Futures Race Monday

Futures in Canada’s biggest stock market rose on Monday after the federal government said on Friday it would cover 75% of wages for small businesses and the central bank cut its key interest rate to stem the economic impact of the coronavirus pandemic.

The TSX Composite Index dropped 683.43 points, or 5.1%, to end Friday and the week at 12,687.74. Even so, the index gained 7% on the week.

The Canadian dollar backtracked 0.43 cents early Monday to 70.64 cents U.S.

March futures picked up 0.7% early Monday.

Canada’s top lenders lowered their prime rates by 50 basis points on Friday, hours after the central bank unexpectedly cut its key interest rate to help the county weather the economic fallout of the coronavirus pandemic.

The Competition Bureau has said Air Canada’s proposed $720-million acquisition of tour operator Transat A.T. Inc will result in a substantial lessening or prevention of competition.

Credit Suisse cut the rating on Acadian Timber to neutral from outperform

RBC cut the price target on Corus Entertainment to $4.00 from $7.00

CIBC cut the target price on Extendicare to $8.50 from $9.50

CIBC cut the target price on Suncor Energy to C$40 from C$45


The TSX Venture Exchange 9.85 points, or 2.5%, to 388.58, a hike of 9% over the week.


U.S. stock futures were mostly flat Monday morning, following sharp gains last week, as the number of coronavirus cases in the U.S. continued to rise at an alarming rate over the weekend.

Futures for Dow Jones Industrials docked 11 points, or 0.1%, early Monday to 21,426.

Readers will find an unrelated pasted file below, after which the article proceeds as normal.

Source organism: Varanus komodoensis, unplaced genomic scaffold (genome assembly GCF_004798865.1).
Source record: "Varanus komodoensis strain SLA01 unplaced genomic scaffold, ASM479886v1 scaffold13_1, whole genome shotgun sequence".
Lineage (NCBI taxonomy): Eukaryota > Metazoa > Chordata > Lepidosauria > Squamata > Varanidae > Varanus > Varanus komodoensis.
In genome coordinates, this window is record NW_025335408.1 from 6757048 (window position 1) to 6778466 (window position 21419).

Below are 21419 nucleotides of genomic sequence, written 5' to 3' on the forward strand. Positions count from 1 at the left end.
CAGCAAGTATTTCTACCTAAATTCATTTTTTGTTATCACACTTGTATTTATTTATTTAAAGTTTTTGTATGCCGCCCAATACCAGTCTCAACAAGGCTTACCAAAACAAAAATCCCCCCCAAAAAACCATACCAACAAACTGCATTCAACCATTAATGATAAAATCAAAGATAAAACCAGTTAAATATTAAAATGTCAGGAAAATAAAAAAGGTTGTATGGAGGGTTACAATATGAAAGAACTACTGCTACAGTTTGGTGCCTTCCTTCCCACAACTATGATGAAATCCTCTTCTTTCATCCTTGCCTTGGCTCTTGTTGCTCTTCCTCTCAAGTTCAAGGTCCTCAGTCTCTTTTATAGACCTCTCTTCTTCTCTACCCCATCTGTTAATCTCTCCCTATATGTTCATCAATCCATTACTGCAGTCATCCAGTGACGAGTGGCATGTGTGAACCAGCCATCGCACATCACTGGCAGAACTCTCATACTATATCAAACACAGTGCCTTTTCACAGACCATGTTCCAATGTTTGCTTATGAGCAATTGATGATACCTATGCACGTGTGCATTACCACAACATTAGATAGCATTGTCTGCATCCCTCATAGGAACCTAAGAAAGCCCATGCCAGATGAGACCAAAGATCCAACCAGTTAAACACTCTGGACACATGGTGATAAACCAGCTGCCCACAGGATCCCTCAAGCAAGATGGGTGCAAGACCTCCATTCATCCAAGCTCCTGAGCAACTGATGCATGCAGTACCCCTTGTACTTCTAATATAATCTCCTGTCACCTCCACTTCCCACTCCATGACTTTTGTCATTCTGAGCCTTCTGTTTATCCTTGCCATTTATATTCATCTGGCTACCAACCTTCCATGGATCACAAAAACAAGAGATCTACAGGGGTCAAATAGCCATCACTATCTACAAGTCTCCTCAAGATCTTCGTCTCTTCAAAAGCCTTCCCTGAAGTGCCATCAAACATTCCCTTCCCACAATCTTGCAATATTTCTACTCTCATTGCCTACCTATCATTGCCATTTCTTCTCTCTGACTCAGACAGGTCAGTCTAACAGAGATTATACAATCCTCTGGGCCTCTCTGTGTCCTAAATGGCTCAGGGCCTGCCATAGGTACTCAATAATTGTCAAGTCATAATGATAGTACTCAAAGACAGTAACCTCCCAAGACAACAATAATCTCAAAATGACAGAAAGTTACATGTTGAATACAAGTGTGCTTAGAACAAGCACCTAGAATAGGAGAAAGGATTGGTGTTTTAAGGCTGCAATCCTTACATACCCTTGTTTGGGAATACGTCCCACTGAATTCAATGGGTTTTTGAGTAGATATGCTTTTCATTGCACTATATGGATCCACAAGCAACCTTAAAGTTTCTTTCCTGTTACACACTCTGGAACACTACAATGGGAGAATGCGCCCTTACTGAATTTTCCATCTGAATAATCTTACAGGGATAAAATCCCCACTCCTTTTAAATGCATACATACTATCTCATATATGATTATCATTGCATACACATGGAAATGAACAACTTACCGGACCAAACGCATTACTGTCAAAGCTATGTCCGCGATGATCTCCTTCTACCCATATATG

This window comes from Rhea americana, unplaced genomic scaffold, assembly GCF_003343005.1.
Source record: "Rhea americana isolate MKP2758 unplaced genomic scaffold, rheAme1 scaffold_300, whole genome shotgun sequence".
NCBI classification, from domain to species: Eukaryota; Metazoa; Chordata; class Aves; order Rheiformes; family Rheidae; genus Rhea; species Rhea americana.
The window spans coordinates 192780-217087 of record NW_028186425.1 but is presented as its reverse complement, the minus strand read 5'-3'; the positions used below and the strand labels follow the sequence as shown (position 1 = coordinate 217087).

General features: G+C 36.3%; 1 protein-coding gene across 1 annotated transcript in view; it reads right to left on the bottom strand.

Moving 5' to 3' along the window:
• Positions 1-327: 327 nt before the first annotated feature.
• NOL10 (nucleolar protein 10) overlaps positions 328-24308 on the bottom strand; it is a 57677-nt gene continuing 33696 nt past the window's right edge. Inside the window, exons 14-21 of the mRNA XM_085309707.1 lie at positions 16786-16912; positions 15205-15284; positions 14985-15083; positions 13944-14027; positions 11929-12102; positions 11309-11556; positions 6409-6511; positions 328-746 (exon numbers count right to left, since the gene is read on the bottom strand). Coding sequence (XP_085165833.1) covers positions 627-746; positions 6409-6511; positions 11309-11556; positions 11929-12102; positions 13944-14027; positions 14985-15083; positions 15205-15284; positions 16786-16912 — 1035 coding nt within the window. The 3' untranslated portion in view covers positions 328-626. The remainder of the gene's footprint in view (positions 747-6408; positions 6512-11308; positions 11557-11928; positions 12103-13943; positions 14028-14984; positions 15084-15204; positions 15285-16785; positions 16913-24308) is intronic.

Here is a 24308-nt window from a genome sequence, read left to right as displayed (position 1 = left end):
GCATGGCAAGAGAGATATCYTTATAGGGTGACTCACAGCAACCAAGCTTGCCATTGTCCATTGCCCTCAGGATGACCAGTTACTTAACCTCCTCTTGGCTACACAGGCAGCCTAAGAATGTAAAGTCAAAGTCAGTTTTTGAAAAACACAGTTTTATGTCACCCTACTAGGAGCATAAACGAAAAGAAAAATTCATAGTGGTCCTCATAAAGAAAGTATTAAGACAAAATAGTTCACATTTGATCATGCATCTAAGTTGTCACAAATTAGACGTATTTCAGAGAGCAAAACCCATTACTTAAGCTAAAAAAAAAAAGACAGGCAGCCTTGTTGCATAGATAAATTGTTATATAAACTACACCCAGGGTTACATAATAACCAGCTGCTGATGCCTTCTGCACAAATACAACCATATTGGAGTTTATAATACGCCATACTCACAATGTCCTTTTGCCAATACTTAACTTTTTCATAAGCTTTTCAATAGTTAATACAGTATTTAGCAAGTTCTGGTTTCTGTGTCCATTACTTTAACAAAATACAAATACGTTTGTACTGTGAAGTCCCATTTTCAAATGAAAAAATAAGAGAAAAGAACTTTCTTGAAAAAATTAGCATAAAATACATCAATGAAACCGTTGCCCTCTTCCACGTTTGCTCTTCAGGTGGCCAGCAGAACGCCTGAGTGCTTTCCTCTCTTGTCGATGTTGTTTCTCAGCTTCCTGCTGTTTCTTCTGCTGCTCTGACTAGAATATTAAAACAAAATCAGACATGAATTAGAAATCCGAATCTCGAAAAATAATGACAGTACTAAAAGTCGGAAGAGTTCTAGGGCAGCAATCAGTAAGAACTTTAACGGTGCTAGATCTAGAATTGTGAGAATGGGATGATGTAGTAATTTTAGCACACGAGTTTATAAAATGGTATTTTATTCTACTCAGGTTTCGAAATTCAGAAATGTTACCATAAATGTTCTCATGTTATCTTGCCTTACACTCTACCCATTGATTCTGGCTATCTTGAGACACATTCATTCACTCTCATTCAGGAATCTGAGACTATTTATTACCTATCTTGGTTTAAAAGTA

Futures for the S&P 500 gained 8.75 points, or 0.4%, at 2,532.75

Futures for the NASDAQ Composite tacked on 28.5 points, on 0.4%, to 7,597.

The Dow last week posted its biggest weekly gain since 1938, surging more than 12%. The S&P 500 rose 10.3% and the NASDAQ picked up 9.1%, for their best week since 2009.

To be sure, it was a volatile ride for investors. The S&P 500 posted daily swings of at least 2.9% in four of the five sessions. That includes a 3.4% drop on Friday for the S&P 500.

A 5% drop in crude prices weighed on the market as big declines in oil has triggered selling in other areas of the markets. West Texas Intermediate crude futures were last seen at $20.36.

Coronavirus cases around the world are still climbing, adding to the uncertainty over when lockdown and quarantine measures will be removed and the economy can return to normal.

Data compiled by Johns Hopkins University shows more than 713,000 coronavirus cases have been confirmed globally. The U.S. overtook Italy and China last week as the country with the most cases with over 136,000. Nearly half of all U.S. cases come from New York, where more than 59,000 people have been infected.

President Donald Trump also extended at a news conference Sunday the national social distancing guidelines to April 30 and said the death rate would peak in two weeks.

Overseas, in Japan, the Nikkei 225 dropped 1.6%, while Hong Kong, the Hang Seng Index faded 1.3%.

Oil prices faded $1.32 to $20.19 U.S. a barrel.

Gold prices sank $12.60 to $1,641.50 U.S. an ounce.